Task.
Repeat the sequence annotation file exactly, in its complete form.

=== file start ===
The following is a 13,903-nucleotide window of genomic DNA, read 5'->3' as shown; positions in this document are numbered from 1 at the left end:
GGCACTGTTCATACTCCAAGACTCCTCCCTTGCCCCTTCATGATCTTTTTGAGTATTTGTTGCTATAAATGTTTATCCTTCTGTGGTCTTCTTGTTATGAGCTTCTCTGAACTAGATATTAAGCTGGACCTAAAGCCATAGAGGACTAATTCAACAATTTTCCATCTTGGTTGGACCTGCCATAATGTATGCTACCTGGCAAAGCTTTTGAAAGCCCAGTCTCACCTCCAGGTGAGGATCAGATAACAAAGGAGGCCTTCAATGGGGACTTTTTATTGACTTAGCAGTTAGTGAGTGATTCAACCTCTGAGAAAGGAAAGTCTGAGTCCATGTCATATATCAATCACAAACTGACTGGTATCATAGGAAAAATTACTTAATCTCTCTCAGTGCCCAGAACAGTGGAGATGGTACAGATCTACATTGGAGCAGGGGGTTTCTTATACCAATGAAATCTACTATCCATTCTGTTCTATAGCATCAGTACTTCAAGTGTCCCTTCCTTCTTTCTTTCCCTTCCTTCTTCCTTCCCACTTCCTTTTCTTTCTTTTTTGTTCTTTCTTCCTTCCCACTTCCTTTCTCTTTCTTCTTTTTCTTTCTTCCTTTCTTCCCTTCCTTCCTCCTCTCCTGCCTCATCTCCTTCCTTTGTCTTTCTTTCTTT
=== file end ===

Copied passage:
The following is a 13,903-nucleotide window of genomic DNA, read 5'->3' as shown; positions in this document are numbered from 1 at the left end:
GGCACTGTTCATACTCCAAGACTCCTCCCTTGCCCCTTCATGATCTTTTTGAGTATTTGTTGCTATAAATGTTTATCCTTCTGTGGTCTTCTTGTTATGAGCTTCTCTGAACTAGATATTAAGCTGGACCTAAAGCCATAGAGGACTAATTCAACAATTTTCCATCTTGGTTGGACCTGCCATAATGTATGCTACCTGGCAAAGCTTTTGAAAGCCCAGTCTCACCTCCAGGTGAGGATCAGATAACAAAGGAGGCCTTCAATGGGGACTTTTTATTGACTTAGCAGTTAGTGAGTGATTCAACCTCTGAGAAAGGAAAGTCTGAGTCCATGTCATATATCAATCACAAACTGACTGGTATCATAGGAAAAATTACTTAATCTCTCTCAGTGCCCAGAACAGTGGAGATGGTACAGATCTACATTGGAGCAGGGGGTTTCTTATACCAATGAAATCTACTATCCATTCTGTTCTATAGCATCAGTACTTCAAGTGTCCCTTCCTTCTTTCTTTCCCTTCCTTCTTCCTTCCCACTTCCTTTTCTTTCTTTTTTGTTCTTTCTTCCTTCCCACTTCCTTTCTCTTTCTTCTTTTTCTTTCTTCCTTTCTTCCCTTCCTTCCTCCTCTCCTGCCTCATCTCCTTCCTTTGTCTTTCTTTCTTT